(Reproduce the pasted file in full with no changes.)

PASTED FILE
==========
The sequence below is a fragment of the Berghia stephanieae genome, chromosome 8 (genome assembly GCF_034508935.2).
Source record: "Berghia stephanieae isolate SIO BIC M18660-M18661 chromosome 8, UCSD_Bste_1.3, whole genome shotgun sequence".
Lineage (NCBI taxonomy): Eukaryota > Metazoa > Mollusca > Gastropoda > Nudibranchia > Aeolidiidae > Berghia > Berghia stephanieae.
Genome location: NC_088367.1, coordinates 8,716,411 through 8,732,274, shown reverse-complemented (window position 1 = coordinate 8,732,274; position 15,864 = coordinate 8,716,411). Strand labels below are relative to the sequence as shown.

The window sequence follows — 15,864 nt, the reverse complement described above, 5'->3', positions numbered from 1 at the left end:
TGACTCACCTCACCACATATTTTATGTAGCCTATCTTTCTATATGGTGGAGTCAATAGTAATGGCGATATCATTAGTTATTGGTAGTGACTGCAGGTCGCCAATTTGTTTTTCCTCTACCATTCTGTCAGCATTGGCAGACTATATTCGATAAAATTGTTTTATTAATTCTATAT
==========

The sequence below is a fragment of the Berghia stephanieae genome, chromosome 8 (genome assembly GCF_034508935.2).
Source record: "Berghia stephanieae isolate SIO BIC M18660-M18661 chromosome 8, UCSD_Bste_1.3, whole genome shotgun sequence".
Lineage (NCBI taxonomy): Eukaryota > Metazoa > Mollusca > Gastropoda > Nudibranchia > Aeolidiidae > Berghia > Berghia stephanieae.
Genome location: NC_088367.1, coordinates 8,716,411 through 8,732,274, shown reverse-complemented (window position 1 = coordinate 8,732,274; position 15,864 = coordinate 8,716,411). Strand labels below are relative to the sequence as shown.

The window sequence follows — 15,864 nt, the reverse complement described above, 5'->3', positions numbered from 1 at the left end:
TGACTCACCTCACCACATATTTTATGTAGCCTATCTTTCTATATGGTGGAGTCAATAGTAATGGCGATATCATTAGTTATTGGTAGTGACTGCAGGTCGCCAATTTGTTTTTCCTCTACCATTCTGTCAGCATTGGCAGACTATATTCGATAAAATTGTTTTATTAATTCTATAT